The Stager

Jul 15, 2014

Broken_Castor_Rex_RabbitWith The Stager, Susan Coll has created a funny, crisp, self-aware farce that skewers Big Ambition, Big Pharma, and Big Housing Stock alike with the help of a literal-minded ten-year-old (Elsa), a rabbit who may or may not speak (Dominique), and a wry sense of English major humor and outsider wit.

Elsa’s father Lars, a former tennis star, is medicated to the point of daily hallucinations while his wife, Bella, manages their enormous house, her enormous career, and (marginally) their ten-year-old. Lars and Bella are in London looking for a new home while a stager readies their DC-area mega-home for sale. The stager, Eve, just happens to have a past with Bella that includes, but is not limited to, an Indonesian earthquake.

Bella tries to manage Lars’ needs and medications (as well as his sudden longing for “light” that takes the form of a DIY skylight in their new London digs) while dealing with a new job in the UK and ten kinds of chaos at home (Dominique goes missing; Elsa makes inappropriate friends with the hippies squatting in the recession-casualty development around the block). Meanwhile, Eve rearranges the DC house’s contents, gets to know Elsa, and paints the front door “buy me” red just in time for the impending Saturday open house; she also, as part of a tea party with Elsa, drinks a lot of “compost tea” courtesy of the aforementioned hippies. Lars finds that Bella, in the midst of all this, still has time for a long-standing affair with an obnoxious poet and flees London, drinking gin and popping pills all the way across the Atlantic.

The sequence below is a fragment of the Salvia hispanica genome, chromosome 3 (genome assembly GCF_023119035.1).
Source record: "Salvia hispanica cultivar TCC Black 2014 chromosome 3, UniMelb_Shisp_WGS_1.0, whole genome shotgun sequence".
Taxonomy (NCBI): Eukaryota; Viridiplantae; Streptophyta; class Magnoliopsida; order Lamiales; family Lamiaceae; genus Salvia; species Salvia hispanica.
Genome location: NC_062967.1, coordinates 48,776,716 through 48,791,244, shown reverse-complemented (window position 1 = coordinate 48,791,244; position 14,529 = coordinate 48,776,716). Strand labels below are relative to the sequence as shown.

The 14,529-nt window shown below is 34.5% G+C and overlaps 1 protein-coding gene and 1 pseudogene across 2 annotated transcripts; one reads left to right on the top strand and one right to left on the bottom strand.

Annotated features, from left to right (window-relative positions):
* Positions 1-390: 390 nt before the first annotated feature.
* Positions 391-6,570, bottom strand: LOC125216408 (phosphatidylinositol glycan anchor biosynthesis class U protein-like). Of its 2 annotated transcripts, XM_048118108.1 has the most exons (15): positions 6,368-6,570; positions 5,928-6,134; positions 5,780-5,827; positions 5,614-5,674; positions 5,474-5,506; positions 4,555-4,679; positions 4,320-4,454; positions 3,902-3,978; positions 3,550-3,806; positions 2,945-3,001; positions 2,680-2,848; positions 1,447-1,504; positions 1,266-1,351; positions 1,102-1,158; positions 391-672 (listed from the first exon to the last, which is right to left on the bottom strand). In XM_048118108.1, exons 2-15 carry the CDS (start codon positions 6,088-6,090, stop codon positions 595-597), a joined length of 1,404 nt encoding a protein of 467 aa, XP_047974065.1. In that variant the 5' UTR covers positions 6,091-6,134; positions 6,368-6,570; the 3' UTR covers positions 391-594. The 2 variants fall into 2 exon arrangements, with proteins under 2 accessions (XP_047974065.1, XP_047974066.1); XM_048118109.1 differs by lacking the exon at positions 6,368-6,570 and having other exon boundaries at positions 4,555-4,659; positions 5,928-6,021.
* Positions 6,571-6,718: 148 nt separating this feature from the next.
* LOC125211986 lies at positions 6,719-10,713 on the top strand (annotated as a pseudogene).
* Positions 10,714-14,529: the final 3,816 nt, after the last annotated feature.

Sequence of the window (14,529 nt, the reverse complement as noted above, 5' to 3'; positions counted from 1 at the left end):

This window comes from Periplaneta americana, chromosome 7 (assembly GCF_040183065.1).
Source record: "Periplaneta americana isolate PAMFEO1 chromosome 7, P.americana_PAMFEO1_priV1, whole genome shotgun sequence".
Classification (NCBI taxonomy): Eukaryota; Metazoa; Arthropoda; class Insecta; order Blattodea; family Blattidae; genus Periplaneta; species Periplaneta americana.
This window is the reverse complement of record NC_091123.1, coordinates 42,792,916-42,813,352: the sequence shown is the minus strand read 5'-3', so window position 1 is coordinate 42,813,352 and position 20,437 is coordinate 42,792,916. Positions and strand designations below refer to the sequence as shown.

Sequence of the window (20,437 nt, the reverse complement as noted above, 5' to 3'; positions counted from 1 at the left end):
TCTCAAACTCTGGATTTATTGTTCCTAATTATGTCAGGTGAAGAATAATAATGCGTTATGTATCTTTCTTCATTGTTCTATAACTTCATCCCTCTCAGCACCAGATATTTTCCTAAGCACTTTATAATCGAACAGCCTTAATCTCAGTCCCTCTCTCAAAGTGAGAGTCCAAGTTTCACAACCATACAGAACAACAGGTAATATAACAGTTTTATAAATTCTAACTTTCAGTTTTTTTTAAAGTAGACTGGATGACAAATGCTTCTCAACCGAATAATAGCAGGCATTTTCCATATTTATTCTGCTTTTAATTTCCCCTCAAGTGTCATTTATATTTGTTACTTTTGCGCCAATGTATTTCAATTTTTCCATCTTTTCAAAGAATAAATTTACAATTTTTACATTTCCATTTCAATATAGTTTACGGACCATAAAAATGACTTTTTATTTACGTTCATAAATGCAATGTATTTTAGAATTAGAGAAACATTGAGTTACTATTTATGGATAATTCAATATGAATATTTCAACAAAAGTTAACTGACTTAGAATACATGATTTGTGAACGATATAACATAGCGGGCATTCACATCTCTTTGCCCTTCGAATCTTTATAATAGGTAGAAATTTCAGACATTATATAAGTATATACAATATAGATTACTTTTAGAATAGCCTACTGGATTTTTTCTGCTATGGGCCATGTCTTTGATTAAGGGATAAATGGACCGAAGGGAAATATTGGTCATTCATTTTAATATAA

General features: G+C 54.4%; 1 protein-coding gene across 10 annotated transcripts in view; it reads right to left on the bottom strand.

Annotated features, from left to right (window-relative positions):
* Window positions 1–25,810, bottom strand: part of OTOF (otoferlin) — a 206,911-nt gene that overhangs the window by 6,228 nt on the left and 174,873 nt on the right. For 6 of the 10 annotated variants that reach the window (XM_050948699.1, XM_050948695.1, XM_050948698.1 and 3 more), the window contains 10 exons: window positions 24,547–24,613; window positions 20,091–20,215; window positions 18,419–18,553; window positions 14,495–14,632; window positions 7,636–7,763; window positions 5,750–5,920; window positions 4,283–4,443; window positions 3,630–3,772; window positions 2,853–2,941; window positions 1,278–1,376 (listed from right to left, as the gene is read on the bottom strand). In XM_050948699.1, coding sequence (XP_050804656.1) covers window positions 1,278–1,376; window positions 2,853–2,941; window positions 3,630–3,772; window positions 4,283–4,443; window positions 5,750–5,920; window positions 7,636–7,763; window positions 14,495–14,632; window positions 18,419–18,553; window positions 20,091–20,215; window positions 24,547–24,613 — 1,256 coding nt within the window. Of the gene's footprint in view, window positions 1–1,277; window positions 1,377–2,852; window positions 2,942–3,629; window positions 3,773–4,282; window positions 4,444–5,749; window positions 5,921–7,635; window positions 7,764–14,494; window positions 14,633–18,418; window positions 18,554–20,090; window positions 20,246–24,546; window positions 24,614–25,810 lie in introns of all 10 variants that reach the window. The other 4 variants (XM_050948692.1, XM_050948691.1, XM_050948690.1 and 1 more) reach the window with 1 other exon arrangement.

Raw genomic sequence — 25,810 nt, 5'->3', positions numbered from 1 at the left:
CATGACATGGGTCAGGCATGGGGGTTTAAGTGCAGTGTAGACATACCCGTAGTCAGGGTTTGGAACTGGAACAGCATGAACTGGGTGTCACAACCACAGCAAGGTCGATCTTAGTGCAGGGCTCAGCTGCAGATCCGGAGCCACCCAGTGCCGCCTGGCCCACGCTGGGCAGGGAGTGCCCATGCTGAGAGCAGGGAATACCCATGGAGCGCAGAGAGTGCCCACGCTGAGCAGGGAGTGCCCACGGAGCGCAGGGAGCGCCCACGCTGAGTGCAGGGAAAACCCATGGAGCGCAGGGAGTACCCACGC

Lars returns to DC late Friday night but doesn’t recognize his own home; in drug-addled terror, he runs off to the disastrous hippie development and discovers Dominique is really a thinking man’s sort of rabbit. Bella and Eve unite to find Lars; Dominique gets the last word—so apparently, he DOES talk!

The Stager is a thinking person’s sort of farce, told from the point of view of each character in rotating chapters that keep the wheels-within-wheels plot turning and the reader either smiling or laughing out loud: A Rabbit, Home Run for the 21st century ‘burbs.



Photo, top right, by Mr. Rex, Wikimedia Commons, CC BY-SA 3.0.


Mel Malmberg is currently working on her first book of fiction; a novel about young Will Shakespeare.

Find Mel on Twitter at TheDailyBard@365shakespeare.




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